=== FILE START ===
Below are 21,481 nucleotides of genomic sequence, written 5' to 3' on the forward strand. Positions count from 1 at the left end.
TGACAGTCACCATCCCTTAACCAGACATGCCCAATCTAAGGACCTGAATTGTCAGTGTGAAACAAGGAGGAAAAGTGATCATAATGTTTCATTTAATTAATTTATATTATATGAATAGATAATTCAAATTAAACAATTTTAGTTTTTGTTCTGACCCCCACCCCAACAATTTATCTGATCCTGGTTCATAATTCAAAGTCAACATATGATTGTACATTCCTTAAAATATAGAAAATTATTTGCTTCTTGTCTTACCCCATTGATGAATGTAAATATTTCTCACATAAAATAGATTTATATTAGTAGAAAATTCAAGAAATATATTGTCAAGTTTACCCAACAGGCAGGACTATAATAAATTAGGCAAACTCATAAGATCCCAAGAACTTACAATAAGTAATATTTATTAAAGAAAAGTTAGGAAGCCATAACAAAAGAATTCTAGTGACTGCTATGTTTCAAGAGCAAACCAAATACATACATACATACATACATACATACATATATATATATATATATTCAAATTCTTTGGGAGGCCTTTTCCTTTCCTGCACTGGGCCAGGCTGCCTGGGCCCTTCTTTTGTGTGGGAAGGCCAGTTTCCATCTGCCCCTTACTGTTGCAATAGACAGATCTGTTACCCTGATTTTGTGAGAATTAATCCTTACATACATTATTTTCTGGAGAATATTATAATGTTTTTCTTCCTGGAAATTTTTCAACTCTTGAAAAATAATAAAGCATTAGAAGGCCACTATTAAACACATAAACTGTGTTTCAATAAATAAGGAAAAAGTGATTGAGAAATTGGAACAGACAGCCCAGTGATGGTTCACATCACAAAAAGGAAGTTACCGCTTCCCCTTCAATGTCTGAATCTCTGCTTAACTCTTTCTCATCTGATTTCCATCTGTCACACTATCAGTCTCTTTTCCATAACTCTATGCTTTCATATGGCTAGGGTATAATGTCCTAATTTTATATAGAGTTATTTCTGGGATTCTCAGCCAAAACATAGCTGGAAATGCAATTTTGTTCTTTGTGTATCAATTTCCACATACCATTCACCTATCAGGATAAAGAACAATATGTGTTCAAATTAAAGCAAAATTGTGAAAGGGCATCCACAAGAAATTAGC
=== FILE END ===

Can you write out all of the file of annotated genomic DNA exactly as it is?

Below are 21,481 nucleotides of genomic sequence, written 5' to 3' on the forward strand. Positions count from 1 at the left end.
TGACAGTCACCATCCCTTAACCAGACATGCCCAATCTAAGGACCTGAATTGTCAGTGTGAAACAAGGAGGAAAAGTGATCATAATGTTTCATTTAATTAATTTATATTATATGAATAGATAATTCAAATTAAACAATTTTAGTTTTTGTTCTGACCCCCACCCCAACAATTTATCTGATCCTGGTTCATAATTCAAAGTCAACATATGATTGTACATTCCTTAAAATATAGAAAATTATTTGCTTCTTGTCTTACCCCATTGATGAATGTAAATATTTCTCACATAAAATAGATTTATATTAGTAGAAAATTCAAGAAATATATTGTCAAGTTTACCCAACAGGCAGGACTATAATAAATTAGGCAAACTCATAAGATCCCAAGAACTTACAATAAGTAATATTTATTAAAGAAAAGTTAGGAAGCCATAACAAAAGAATTCTAGTGACTGCTATGTTTCAAGAGCAAACCAAATACATACATACATACATACATACATACATATATATATATATATATTCAAATTCTTTGGGAGGCCTTTTCCTTTCCTGCACTGGGCCAGGCTGCCTGGGCCCTTCTTTTGTGTGGGAAGGCCAGTTTCCATCTGCCCCTTACTGTTGCAATAGACAGATCTGTTACCCTGATTTTGTGAGAATTAATCCTTACATACATTATTTTCTGGAGAATATTATAATGTTTTTCTTCCTGGAAATTTTTCAACTCTTGAAAAATAATAAAGCATTAGAAGGCCACTATTAAACACATAAACTGTGTTTCAATAAATAAGGAAAAAGTGATTGAGAAATTGGAACAGACAGCCCAGTGATGGTTCACATCACAAAAAGGAAGTTACCGCTTCCCCTTCAATGTCTGAATCTCTGCTTAACTCTTTCTCATCTGATTTCCATCTGTCACACTATCAGTCTCTTTTCCATAACTCTATGCTTTCATATGGCTAGGGTATAATGTCCTAATTTTATATAGAGTTATTTCTGGGATTCTCAGCCAAAACATAGCTGGAAATGCAATTTTGTTCTTTGTGTATCAATTTCCACATACCATTCACCTATCAGGATAAAGAACAATATGTGTTCAAATTAAAGCAAAATTGTGAAAGGGCATCCACAAGAAATTAGC